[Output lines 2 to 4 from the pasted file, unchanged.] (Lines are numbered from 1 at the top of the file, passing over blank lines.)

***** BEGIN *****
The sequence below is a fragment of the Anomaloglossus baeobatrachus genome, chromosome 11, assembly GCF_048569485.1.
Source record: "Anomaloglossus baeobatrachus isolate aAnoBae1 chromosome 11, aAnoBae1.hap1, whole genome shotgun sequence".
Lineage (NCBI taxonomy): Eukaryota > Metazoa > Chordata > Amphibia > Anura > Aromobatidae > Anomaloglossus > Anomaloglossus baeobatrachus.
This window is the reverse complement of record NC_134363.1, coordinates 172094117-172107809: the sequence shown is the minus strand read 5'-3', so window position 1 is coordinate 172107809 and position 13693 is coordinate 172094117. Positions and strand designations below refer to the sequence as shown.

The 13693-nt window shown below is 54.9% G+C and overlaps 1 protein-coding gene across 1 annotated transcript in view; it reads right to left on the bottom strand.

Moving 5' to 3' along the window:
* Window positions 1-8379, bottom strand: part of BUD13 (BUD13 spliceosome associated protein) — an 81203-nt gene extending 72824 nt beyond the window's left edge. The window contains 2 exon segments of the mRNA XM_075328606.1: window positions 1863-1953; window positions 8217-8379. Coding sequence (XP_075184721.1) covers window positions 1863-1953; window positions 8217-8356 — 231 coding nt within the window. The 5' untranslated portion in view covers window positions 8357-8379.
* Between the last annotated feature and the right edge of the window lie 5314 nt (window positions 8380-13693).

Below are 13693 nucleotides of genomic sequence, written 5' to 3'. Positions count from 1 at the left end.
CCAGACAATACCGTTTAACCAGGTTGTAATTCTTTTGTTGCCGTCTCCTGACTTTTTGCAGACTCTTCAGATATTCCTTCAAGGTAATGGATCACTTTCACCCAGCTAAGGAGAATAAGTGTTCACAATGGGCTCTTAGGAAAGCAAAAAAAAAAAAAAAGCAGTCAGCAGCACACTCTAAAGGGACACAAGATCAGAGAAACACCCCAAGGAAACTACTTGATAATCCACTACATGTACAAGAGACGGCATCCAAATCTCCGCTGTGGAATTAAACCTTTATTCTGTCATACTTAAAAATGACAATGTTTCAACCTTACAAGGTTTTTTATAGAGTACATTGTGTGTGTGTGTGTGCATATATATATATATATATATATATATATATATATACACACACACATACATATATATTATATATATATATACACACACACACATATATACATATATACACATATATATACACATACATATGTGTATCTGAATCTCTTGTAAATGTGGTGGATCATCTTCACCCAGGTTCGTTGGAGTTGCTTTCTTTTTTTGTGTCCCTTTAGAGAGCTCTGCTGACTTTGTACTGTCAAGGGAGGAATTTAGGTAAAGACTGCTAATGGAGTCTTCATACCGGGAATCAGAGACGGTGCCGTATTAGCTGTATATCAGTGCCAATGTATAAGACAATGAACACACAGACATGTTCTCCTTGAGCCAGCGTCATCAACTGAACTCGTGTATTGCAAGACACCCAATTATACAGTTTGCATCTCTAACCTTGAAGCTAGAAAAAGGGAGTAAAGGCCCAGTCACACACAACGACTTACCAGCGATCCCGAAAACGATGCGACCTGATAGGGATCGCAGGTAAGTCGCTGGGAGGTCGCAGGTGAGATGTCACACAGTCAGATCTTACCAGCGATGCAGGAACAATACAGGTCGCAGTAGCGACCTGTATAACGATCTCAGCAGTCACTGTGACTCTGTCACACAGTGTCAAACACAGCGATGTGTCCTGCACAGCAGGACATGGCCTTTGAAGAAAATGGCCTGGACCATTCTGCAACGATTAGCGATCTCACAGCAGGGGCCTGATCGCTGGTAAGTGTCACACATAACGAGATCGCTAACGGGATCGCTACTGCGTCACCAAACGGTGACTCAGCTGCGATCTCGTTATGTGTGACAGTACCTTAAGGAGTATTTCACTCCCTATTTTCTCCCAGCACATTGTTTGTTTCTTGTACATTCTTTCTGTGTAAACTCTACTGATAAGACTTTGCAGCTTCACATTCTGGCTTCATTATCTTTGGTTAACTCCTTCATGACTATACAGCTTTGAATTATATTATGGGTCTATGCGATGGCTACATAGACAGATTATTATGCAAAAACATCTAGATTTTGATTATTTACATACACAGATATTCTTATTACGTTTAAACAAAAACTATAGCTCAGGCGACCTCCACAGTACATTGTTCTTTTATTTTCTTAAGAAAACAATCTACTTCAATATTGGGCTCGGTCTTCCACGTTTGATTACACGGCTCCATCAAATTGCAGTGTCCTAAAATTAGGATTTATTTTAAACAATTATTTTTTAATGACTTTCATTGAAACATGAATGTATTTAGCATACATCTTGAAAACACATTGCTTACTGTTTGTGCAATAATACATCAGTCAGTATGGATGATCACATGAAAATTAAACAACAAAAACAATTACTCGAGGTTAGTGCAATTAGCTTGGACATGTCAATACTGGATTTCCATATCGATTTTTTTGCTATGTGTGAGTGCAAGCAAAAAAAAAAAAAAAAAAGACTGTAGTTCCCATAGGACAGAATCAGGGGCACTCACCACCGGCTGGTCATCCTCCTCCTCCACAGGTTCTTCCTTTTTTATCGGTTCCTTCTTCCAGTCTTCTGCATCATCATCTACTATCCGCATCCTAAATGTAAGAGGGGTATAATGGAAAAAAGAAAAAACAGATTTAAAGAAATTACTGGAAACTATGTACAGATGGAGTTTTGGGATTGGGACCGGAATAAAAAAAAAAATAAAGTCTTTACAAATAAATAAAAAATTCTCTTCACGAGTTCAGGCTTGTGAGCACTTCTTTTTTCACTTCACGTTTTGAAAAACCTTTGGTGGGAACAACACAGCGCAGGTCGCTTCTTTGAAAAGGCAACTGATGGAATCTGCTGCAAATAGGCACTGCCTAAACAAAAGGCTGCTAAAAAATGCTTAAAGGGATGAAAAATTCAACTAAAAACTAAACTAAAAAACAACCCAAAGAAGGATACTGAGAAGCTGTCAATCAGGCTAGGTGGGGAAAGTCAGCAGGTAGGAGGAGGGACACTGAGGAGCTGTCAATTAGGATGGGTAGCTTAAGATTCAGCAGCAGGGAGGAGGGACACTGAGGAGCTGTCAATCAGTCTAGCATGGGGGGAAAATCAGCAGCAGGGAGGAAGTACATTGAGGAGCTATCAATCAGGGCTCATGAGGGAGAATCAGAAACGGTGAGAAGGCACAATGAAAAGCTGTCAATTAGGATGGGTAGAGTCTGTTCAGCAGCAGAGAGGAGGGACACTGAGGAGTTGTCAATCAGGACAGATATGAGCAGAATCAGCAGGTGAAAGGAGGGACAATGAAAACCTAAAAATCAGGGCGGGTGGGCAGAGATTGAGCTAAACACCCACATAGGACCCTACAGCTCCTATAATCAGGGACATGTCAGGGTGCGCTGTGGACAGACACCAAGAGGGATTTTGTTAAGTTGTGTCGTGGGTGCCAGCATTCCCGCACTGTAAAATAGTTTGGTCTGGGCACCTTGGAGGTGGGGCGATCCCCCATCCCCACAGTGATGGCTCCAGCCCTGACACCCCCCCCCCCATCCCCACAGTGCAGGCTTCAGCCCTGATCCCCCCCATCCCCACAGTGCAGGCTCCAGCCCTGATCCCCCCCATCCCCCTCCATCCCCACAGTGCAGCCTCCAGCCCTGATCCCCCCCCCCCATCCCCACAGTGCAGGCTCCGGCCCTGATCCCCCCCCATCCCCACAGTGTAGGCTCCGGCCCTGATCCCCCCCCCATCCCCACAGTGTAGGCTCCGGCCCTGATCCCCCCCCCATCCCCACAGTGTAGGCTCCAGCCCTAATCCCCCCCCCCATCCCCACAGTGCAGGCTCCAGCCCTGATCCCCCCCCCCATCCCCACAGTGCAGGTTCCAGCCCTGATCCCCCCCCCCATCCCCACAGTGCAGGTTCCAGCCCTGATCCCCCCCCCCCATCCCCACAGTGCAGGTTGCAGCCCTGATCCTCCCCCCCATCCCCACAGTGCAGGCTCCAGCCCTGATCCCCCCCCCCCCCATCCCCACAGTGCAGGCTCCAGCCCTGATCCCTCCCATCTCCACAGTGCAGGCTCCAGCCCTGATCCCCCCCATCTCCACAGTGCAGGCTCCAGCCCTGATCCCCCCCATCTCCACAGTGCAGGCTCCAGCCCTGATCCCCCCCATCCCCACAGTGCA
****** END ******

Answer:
Source record: "Anomaloglossus baeobatrachus isolate aAnoBae1 chromosome 11, aAnoBae1.hap1, whole genome shotgun sequence".
Lineage (NCBI taxonomy): Eukaryota > Metazoa > Chordata > Amphibia > Anura > Aromobatidae > Anomaloglossus > Anomaloglossus baeobatrachus.
This window is the reverse complement of record NC_134363.1, coordinates 172094117-172107809: the sequence shown is the minus strand read 5'-3', so window position 1 is coordinate 172107809 and position 13693 is coordinate 172094117. Positions and strand designations below refer to the sequence as shown.